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Pharmacy & Pharmacology International Journal

Research Article Volume 6 Issue 5

Hypocholesterolemic effect of ethanolic extract of Scoparia dulcis in rats

Ronny Jose Alves dos Santos,1 Wlisses Ferreira Terto,1 Gisele Lopes Cavalcante,2 Veronica Lorranny Lima Araujo,1 Maria Camila Leal de Moura,1 Yara Maria da Silva Pires,2 Jose Virgulino de Oliveira Lima,1 Joubert Aires de Sousa1

1Department of Pharmacology, Centro Universitario Santo Agostinho, Brazil
2Department of Pharmacology, Universidade Federal do Piaui, Brazil

Correspondence: Yara Pires, Department of Pharmacology, Universidade Federal do Piaui, Campus Petronio Portela-Ininga, Brazil , Tel 55 86 3215-5872

Received: September 28, 2018 | Published: October 18, 2018

Citation: Santos RJA, Terto WF, Cavalcante GL, et al. Hypocholesterolemic effect of ethanolic extract of Scoparia dulcis in rats. Pharm Pharmacol Int J. 2018;6(5):391-393. DOI: 10.15406/ppij.2018.06.00207

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Atherosclerosis is the major cause of myocardial infarction. This disease is characterized by the formation of fatty plaques that obstruct the passage of the blood in the arteries due an increase in concentration of lipids, cholesterol and triglycerides levels in the blood. Thus, the present article aims to evaluate the possible hypocholesterolemic and hypotriglyceridemic effects of Scoparia dulcis ethanolic extract. In this way, Wistar rats (230-250g) were treated with Dexamethasone phosphate to induce the increase of cholesterol and triglycerides, followed by Atorvastatin (10mg/kg, i.p.) or by the extract of Scoparia dulcis (500mg/kg) (EcEtOH). The results showed that EcEtOH was able to reduce cholesterol levels, however it not reduced triglycerides. This activity may be explained by the presence of chemical compounds such as saponins and flavonoids. Thus, Scoparia dulcis may be used as a complementary therapy in the treatment of hypercholesterolemia in the future.

Keywords: hypercholesterolemia, phytotherapy, Scoparia dulcis


According to the World Health Organization, cardiovascular disease is the leading cause of death in the world. It is estimated that by 2030, around 20 million people will die because of them.1,2 Atherosclerosis is the major cause of myocardial infarction, and it is characterized by the formation of fatty plaques that obstruct the passage of the blood in the arteries, it occurs due an increase in concentration of lipids in the blood (hyperlipidemia), as well as cholesterol (hypercholesterolemia) and triglycerides levels (hypertriglyceridemia).3 The detection of hyperlipidemia and its prevention may reduce the risk of deaths from atherosclerotic diseases.4 The pharmacological treatment of hypercholesterolemia consists of the use of several classes of drugs, such as Statins (HMG-CoA reductase inhibitors), bile acid sequestering resins, ezetimibe, fibrates, nicotinic acid and omega 3. However, these therapies lead to the appearance of several side effects.1 Plants and their derivatives have been used extensively for their therapeutic properties. They are an important therapeutic alternative because of the presence of bioactive compounds and biological activities.3 In this scenario, Scoparia dulcis, popularly called as Sweet Broom, Licorice Weed, and Vassourinha, is traditionally used in the treatment of diseases such as hypertension, diabetes, bronchitis and gastrointestinal disorders, once it presents a large amount of active compounds, such as terpenes, steroids and flavonoids.5 Thus, the present study aims to evaluate the possible hypocholesterolemic and hypotriglyceridemic effect of Scoparia dulcis.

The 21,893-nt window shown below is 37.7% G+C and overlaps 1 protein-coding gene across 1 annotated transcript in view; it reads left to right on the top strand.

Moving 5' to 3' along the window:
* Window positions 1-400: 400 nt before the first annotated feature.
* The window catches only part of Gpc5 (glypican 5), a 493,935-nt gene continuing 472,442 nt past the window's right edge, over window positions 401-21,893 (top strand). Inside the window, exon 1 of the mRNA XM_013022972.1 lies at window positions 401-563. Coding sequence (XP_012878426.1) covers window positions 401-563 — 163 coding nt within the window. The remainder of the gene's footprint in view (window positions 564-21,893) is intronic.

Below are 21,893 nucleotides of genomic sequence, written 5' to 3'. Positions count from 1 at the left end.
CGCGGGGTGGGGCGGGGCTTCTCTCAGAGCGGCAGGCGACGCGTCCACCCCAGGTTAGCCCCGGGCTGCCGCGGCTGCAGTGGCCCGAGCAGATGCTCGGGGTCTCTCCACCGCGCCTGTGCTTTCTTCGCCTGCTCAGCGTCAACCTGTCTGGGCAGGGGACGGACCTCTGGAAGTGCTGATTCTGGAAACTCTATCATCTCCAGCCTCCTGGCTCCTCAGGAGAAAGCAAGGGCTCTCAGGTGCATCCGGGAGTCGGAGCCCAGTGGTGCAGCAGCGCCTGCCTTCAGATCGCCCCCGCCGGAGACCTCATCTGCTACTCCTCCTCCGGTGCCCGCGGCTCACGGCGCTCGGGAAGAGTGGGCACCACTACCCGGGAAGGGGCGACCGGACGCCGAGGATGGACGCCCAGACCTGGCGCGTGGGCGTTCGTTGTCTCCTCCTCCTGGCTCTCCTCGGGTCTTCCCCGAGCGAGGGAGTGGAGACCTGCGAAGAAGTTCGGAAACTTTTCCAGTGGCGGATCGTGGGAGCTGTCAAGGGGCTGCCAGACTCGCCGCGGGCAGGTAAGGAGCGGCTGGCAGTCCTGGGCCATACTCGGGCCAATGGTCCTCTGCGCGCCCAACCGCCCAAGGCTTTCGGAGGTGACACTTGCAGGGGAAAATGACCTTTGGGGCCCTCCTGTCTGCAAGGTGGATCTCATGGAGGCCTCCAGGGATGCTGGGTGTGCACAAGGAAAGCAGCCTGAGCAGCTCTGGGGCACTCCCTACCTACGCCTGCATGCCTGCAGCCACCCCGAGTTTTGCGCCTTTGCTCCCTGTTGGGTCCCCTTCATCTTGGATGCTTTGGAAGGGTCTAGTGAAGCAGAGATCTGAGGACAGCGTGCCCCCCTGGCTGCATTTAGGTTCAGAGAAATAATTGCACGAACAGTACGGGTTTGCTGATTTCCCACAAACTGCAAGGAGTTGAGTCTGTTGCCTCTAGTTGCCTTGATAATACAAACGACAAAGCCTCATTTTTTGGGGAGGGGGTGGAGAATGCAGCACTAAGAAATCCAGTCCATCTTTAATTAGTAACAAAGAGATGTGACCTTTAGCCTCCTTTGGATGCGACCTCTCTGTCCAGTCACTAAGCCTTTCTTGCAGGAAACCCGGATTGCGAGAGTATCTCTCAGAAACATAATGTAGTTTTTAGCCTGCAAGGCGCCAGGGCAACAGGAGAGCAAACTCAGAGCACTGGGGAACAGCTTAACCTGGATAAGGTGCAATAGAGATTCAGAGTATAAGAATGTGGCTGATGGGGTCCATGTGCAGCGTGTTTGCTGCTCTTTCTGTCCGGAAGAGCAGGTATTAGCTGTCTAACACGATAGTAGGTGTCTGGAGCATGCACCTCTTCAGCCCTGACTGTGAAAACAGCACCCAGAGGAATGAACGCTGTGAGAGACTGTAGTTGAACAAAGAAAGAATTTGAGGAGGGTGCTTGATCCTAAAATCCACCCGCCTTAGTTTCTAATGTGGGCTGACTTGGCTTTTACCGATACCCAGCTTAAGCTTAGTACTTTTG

Wistar rats weighing 230-250g were employed in this study. All animals were kept on a standard 12-hour light/dark cycle, in a temperature-controlled environment (23±2°C), and they had access to water and food ad libitum.6‒8 The animals were housed in groups of six per cage and each group received a specific treatment. All experiments and procedures were approved by Committee on Animal Research and Ethics of Centro Universitário Santo Agostinho, according to current Brazilian law 11.794/2008.

Dexamethasone induction

All animals were treated daily with intraperitoneal injection of Dexamethasone Phosphate (1mg/kg) for 5 consecutive days to induce the increase of cholesterol and triglycerides. In addition, one group was treated with atorvastatin (10mg/kg, i.p.) or received the extract of Scoparia dulcis (500mg/kg) (EcEtOH).6‒8 As control, one group only received distilled water (Vehicle) and another group was treated only with Dexamethasone.

Preparation of ethanolic extract

Scoparia dulcis powdered dried leaf (180g) were extracted with 95% ethanol (500ml). The filtrate was evaporated using a rotary evaporator, resulting in the crude extract.9

Serum collection and analysis